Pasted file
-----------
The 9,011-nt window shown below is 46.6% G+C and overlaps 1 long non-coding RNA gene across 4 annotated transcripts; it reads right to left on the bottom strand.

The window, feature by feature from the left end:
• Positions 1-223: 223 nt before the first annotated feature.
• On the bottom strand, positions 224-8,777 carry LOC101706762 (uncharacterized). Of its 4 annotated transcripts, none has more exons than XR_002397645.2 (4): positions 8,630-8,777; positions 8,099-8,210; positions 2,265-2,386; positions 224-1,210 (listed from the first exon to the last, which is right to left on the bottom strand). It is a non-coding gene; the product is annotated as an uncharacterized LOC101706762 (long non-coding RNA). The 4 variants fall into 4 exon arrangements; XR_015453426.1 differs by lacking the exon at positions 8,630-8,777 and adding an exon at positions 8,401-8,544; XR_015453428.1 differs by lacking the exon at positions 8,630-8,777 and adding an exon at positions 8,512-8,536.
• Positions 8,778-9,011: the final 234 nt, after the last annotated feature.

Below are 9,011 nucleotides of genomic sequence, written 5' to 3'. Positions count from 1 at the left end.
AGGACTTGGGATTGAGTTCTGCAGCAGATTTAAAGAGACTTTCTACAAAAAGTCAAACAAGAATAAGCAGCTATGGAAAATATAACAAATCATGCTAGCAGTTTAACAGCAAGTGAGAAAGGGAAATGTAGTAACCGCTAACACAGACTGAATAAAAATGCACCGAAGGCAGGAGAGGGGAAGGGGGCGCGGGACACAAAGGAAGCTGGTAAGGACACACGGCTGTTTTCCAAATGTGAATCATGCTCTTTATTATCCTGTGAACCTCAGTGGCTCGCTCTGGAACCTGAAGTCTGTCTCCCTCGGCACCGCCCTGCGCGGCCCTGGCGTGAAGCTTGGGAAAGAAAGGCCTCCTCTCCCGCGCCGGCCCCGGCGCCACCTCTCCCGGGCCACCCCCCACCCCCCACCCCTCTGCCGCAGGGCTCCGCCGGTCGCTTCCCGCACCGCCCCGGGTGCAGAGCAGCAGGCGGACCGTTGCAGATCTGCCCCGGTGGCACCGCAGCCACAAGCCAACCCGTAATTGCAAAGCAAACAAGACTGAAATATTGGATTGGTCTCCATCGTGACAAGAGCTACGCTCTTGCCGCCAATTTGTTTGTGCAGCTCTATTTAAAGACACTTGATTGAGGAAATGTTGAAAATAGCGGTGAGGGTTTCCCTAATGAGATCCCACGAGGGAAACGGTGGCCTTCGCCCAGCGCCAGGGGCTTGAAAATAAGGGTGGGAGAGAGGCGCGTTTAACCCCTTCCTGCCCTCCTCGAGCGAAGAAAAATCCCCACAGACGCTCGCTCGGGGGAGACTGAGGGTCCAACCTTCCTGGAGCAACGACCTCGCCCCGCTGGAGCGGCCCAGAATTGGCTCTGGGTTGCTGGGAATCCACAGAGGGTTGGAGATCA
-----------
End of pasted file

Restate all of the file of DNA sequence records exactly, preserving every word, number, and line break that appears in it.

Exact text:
The 9,011-nt window shown below is 46.6% G+C and overlaps 1 long non-coding RNA gene across 4 annotated transcripts; it reads right to left on the bottom strand.

The window, feature by feature from the left end:
• Positions 1-223: 223 nt before the first annotated feature.
• On the bottom strand, positions 224-8,777 carry LOC101706762 (uncharacterized). Of its 4 annotated transcripts, none has more exons than XR_002397645.2 (4): positions 8,630-8,777; positions 8,099-8,210; positions 2,265-2,386; positions 224-1,210 (listed from the first exon to the last, which is right to left on the bottom strand). It is a non-coding gene; the product is annotated as an uncharacterized LOC101706762 (long non-coding RNA). The 4 variants fall into 4 exon arrangements; XR_015453426.1 differs by lacking the exon at positions 8,630-8,777 and adding an exon at positions 8,401-8,544; XR_015453428.1 differs by lacking the exon at positions 8,630-8,777 and adding an exon at positions 8,512-8,536.
• Positions 8,778-9,011: the final 234 nt, after the last annotated feature.

Below are 9,011 nucleotides of genomic sequence, written 5' to 3'. Positions count from 1 at the left end.
AGGACTTGGGATTGAGTTCTGCAGCAGATTTAAAGAGACTTTCTACAAAAAGTCAAACAAGAATAAGCAGCTATGGAAAATATAACAAATCATGCTAGCAGTTTAACAGCAAGTGAGAAAGGGAAATGTAGTAACCGCTAACACAGACTGAATAAAAATGCACCGAAGGCAGGAGAGGGGAAGGGGGCGCGGGACACAAAGGAAGCTGGTAAGGACACACGGCTGTTTTCCAAATGTGAATCATGCTCTTTATTATCCTGTGAACCTCAGTGGCTCGCTCTGGAACCTGAAGTCTGTCTCCCTCGGCACCGCCCTGCGCGGCCCTGGCGTGAAGCTTGGGAAAGAAAGGCCTCCTCTCCCGCGCCGGCCCCGGCGCCACCTCTCCCGGGCCACCCCCCACCCCCCACCCCTCTGCCGCAGGGCTCCGCCGGTCGCTTCCCGCACCGCCCCGGGTGCAGAGCAGCAGGCGGACCGTTGCAGATCTGCCCCGGTGGCACCGCAGCCACAAGCCAACCCGTAATTGCAAAGCAAACAAGACTGAAATATTGGATTGGTCTCCATCGTGACAAGAGCTACGCTCTTGCCGCCAATTTGTTTGTGCAGCTCTATTTAAAGACACTTGATTGAGGAAATGTTGAAAATAGCGGTGAGGGTTTCCCTAATGAGATCCCACGAGGGAAACGGTGGCCTTCGCCCAGCGCCAGGGGCTTGAAAATAAGGGTGGGAGAGAGGCGCGTTTAACCCCTTCCTGCCCTCCTCGAGCGAAGAAAAATCCCCACAGACGCTCGCTCGGGGGAGACTGAGGGTCCAACCTTCCTGGAGCAACGACCTCGCCCCGCTGGAGCGGCCCAGAATTGGCTCTGGGTTGCTGGGAATCCACAGAGGGTTGGAGATCA